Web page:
Monday, February 1, 2016


Photo courtesy of Flickr user Dennis Jarvis via Creative Commons
Hungary is a Central European country about the same size as Indiana. It is landlocked and the capital is Budapest. For more information, see the CIA World Factbook.

I knew what I wanted to do for Hungary before I ever got there. Goulash. I remember loving it when my grade school served that for hot lunch (although, in retrospect, it was probably "American Goulash.") My in-laws mentioned it when they visited Hungary. The World Factbook even calls their liberalizing their economy "Goulash Communism." There really was no choice here.

Best yet, my in-laws brought some paprika back from Hungary for me, so when the recipe called for Hungarian paprika I could definitively check it off the list.
And in Hungarian!
Somehow when I put this recipe into my meal planner (Plan To Eat...if you're interested, let me know!) it doubled the recipe, so I double-bought a lot of things. Like parsnips. Which is a fairly new vegetable for me.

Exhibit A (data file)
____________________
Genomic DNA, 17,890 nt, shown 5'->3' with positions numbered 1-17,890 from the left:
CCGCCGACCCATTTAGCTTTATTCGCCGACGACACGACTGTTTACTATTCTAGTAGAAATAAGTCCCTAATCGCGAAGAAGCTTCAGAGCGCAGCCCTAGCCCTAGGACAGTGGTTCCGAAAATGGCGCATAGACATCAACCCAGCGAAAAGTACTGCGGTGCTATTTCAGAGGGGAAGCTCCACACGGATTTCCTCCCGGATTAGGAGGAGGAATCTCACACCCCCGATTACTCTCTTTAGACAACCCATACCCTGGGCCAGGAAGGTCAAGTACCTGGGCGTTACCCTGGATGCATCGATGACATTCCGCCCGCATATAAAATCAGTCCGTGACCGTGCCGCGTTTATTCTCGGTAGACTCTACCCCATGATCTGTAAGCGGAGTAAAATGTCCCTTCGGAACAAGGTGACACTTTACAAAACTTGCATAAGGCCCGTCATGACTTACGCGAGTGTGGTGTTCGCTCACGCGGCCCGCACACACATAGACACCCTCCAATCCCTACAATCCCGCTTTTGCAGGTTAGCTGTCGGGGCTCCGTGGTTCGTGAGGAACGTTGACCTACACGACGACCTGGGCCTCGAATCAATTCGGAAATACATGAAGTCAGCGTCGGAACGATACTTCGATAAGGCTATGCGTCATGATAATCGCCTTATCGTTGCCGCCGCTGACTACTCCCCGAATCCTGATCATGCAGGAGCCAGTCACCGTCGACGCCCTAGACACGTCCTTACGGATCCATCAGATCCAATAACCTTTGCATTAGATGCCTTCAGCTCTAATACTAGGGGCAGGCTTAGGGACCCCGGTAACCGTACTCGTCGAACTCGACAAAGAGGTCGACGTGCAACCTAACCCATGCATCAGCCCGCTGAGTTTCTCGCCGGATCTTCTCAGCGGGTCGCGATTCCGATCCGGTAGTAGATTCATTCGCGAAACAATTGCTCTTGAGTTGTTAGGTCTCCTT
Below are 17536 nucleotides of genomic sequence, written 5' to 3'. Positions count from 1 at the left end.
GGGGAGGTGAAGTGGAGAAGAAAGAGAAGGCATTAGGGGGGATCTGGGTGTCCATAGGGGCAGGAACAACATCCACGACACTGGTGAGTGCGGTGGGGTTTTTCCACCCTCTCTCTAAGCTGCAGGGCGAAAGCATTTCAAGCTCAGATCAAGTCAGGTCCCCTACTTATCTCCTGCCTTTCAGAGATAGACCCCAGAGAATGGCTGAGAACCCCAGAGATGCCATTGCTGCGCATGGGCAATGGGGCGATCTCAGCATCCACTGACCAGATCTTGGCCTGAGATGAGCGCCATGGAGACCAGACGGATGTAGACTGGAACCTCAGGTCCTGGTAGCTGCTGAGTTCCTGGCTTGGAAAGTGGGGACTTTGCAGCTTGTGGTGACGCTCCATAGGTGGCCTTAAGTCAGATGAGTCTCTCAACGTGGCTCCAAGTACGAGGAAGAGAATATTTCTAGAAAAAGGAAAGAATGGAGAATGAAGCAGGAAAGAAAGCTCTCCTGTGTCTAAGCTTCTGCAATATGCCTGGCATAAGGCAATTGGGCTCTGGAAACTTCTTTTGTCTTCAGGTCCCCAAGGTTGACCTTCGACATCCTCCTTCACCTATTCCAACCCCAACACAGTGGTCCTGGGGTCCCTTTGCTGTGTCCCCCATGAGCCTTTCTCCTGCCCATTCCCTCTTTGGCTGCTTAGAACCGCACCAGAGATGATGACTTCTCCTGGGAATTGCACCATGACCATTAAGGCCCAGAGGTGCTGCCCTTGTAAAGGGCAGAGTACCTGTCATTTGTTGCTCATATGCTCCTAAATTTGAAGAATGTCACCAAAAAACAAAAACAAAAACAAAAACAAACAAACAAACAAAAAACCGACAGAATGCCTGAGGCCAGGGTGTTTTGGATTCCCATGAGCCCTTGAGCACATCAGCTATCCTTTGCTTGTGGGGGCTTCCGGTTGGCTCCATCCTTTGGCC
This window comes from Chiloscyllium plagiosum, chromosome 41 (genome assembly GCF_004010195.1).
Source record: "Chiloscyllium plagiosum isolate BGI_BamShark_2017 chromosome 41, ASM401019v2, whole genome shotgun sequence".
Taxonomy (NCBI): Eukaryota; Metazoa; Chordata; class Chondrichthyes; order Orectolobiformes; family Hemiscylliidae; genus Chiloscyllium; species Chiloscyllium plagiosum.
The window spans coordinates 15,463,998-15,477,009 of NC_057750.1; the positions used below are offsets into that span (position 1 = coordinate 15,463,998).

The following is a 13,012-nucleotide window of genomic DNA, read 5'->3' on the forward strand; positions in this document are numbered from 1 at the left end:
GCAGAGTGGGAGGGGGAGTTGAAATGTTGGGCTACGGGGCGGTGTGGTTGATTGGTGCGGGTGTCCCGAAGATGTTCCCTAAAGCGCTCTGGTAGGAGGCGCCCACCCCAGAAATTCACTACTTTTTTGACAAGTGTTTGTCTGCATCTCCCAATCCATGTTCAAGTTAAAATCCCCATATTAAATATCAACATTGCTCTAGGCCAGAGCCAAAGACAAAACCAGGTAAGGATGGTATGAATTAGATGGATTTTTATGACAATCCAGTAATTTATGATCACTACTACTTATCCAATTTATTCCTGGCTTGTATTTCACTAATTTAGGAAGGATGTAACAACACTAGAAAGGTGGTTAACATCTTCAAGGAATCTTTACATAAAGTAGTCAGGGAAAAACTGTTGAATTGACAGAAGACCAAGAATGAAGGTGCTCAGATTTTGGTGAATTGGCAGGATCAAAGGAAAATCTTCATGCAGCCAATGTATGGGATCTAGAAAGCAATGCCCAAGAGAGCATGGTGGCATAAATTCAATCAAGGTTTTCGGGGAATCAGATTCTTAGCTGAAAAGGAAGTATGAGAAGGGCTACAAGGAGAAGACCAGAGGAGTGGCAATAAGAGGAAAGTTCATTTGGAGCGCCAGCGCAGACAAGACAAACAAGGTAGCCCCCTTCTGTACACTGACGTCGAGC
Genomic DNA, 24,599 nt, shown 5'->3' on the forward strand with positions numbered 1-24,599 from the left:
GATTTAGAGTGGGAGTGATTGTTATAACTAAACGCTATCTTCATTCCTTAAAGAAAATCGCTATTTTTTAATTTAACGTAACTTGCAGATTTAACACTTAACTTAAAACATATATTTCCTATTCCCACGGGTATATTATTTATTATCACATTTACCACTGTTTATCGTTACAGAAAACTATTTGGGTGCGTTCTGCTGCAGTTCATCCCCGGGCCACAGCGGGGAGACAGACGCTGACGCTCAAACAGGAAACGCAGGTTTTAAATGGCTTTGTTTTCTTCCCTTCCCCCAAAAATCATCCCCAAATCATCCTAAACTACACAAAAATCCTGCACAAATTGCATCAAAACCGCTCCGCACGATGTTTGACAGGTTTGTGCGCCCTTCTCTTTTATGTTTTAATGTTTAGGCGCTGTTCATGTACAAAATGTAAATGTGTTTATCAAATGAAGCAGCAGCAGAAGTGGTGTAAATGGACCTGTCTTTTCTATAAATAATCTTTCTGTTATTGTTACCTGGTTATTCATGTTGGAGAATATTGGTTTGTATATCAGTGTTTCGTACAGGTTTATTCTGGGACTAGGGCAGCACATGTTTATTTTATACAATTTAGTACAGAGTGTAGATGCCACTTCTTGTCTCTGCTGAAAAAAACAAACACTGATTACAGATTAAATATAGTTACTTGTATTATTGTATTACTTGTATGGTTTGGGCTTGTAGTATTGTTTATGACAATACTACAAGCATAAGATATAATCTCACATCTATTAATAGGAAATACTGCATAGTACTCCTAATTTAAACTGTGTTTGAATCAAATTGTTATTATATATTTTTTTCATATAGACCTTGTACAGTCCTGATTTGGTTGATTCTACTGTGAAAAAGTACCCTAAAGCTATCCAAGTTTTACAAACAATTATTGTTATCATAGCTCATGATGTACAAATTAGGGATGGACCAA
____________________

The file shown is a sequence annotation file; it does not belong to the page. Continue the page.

Brendan helped by chopping these babies up. He just has a butter knife, but it worked quite well. He thinks it is pretty fun. My plan is to have him not have some of the normal "bachelor cooking problems" a lot of people have when they leave home. Chopping parsnips at 3 has to help, right?

Cooking the recipe was relatively straight-forward. Onion and paprika, then meat, then start adding some flavor.

It said, however, that it wanted the meat to turn white. I'm not sure what was up with that. Mine didn't. It was brown. Like beef normally does.

It had my favorite kind of instructions: vague. "You’ll probably have to add some more (2-3 cups) water too." And what is a celery leaf?

I did have a fresh green pepper from the garden. Yay veggies!

I did not make the csipetke noodles (they were optional anyway) but did homemade bread in the bread maker instead.

To give you an idea of how long ago this was, we ate outside.

The goulash was meh. Nothing great. It kinda felt like cooked meat in tomato-water. It didn't really gel together or anything like that. Nothing melded and the broth was really really weak. I don't think we ended up eating all of the leftovers.

I'm sure goulash in Hungary is delicious. Anyone that wants to fund my research on this supposition, I am all ears.

Next time: Iceland

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